Disasters are not a leading cause of data loss by any means. Data loss due to disasters occurs no more than one to three percent of the time. In order to take the shortcut to losing your data, you should focus on the relative rarity of disasters and ignore the severe consequences when a disaster strikes.
Taking Another Path
Why don’t people walk around outside in thunderstorms? The odds of getting struck by lightning are pretty low. The National Weather Service estimates that the odds in any given year are 1 in 500,000. The reason, of course, is that the consequences of being struck by lightning are very high. The odds of death are 1 in 10; the odds of disability approach 9 in 10.
The odds of data loss due to a natural disaster are relatively low; however, the consequences are severe. In order to safeguard your data, you need to have a disaster recovery plan for your environment. A major part of that disaster recovery plan is protecting your data. There are two basic schemes for this: tape-based rotational archiving and electronic-based replication of data to an off-premise site.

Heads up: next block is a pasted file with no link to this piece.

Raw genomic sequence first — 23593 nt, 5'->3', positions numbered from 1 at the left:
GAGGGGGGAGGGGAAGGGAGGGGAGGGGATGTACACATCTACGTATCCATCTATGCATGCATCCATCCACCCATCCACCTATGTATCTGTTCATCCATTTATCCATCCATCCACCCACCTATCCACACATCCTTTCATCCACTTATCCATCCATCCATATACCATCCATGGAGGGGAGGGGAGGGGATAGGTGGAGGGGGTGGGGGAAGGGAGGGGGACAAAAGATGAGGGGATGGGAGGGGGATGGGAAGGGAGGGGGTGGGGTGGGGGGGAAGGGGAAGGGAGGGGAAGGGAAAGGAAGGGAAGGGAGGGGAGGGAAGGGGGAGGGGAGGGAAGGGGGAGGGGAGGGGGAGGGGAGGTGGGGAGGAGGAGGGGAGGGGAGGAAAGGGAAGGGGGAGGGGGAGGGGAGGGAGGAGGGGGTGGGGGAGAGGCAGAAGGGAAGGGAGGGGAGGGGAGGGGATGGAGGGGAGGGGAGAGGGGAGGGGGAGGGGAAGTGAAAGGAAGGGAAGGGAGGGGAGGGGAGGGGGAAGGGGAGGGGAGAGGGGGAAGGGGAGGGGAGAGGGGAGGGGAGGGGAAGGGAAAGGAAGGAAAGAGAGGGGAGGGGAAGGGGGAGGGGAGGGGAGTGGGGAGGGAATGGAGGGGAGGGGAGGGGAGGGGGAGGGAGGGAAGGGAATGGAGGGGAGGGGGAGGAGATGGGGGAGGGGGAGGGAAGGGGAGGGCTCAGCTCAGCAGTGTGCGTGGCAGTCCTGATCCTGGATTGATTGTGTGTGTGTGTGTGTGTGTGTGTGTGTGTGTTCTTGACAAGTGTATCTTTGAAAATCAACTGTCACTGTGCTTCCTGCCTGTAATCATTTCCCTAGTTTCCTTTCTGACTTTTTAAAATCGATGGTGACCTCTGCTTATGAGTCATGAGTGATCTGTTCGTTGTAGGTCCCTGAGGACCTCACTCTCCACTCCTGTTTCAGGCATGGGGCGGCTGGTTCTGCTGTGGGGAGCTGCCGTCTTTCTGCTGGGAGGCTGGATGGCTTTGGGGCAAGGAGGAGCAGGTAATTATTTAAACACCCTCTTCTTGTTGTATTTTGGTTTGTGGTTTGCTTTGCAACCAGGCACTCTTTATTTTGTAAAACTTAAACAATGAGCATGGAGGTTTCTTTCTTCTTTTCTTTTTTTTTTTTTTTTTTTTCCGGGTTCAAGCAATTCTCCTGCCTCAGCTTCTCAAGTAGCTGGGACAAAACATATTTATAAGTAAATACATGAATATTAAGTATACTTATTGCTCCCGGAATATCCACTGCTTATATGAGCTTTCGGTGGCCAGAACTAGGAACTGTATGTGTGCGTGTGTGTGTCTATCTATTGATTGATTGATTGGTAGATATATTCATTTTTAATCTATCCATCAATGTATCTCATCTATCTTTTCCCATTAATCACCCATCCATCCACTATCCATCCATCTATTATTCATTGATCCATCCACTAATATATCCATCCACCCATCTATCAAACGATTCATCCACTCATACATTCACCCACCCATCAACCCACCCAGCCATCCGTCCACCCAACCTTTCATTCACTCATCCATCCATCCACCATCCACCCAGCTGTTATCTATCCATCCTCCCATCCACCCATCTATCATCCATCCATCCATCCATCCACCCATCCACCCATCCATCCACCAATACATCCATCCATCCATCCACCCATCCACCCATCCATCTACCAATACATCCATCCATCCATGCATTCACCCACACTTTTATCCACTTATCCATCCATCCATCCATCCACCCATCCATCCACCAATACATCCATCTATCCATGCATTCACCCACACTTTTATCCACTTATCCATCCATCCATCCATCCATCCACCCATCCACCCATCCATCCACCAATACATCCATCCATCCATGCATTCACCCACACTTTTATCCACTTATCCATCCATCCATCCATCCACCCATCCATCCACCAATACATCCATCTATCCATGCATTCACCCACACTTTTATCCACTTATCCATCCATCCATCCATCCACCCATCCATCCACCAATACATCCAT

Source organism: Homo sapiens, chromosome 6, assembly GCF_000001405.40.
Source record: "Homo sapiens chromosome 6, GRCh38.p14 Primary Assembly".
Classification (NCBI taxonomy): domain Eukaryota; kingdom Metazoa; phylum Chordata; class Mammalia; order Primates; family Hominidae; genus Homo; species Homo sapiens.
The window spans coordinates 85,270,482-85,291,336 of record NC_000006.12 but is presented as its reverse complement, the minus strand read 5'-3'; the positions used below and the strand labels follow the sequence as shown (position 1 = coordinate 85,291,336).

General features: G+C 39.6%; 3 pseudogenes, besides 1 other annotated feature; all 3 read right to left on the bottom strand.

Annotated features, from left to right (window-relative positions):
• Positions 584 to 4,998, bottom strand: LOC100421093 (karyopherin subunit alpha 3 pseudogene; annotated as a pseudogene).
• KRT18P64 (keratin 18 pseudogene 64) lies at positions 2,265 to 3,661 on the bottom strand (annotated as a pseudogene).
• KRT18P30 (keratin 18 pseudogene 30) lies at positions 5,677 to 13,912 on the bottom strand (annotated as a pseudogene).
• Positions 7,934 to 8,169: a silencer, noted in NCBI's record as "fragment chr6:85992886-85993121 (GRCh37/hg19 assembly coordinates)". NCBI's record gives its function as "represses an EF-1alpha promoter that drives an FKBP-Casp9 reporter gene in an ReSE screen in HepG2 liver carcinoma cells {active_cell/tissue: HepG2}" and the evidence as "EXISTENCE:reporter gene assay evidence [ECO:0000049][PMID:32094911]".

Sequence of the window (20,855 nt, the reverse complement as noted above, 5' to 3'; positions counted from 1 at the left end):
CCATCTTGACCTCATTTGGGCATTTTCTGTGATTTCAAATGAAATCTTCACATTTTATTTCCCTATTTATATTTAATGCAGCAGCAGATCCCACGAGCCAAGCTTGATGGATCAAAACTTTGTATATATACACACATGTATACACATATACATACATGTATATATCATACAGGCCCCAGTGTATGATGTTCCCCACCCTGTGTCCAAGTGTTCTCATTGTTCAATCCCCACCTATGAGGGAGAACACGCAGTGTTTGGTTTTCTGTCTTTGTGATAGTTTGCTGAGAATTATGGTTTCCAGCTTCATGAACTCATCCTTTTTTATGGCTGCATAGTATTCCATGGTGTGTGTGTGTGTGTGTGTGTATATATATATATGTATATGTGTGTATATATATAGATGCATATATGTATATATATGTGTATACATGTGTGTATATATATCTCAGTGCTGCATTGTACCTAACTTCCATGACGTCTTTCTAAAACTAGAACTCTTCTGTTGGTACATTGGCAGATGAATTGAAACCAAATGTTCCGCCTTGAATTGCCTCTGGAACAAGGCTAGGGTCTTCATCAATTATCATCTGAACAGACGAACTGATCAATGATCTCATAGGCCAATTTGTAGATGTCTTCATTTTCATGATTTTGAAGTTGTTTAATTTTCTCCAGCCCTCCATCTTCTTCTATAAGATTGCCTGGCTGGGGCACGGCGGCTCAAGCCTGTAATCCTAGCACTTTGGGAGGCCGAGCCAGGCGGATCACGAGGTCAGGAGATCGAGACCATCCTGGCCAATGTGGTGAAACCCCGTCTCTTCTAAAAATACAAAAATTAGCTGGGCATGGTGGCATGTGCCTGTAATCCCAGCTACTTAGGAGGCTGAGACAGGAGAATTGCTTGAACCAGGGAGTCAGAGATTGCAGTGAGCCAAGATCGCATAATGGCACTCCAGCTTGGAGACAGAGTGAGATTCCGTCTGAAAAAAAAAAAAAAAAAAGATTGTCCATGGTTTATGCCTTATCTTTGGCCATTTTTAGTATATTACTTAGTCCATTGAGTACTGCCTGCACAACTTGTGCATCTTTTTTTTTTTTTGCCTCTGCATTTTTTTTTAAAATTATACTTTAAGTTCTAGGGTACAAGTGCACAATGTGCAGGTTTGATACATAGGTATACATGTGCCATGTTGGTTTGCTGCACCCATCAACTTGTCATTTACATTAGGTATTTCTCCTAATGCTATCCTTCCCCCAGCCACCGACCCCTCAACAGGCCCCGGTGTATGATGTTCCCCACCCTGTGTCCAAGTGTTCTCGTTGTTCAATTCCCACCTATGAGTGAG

Unitrends advises looking at vendors that support an integrated D2D2x approach, whereby you can use disk, tape or electronic replication concurrently to optimize your overall spending in support of true disaster recovery.
This tongue-in-cheek slideshow, provided by Unitrends, explores data loss from a contrarian point of view - exploring the top seven shortcuts you can take to ensure that you lose your data. And since a fundamental responsibility of any information technology professional, as well as any C-level executive, is to ensure that the data upon which any company is created is protected - scrupulously following these shortcuts should also ensure that you lose not only your data but your job as well.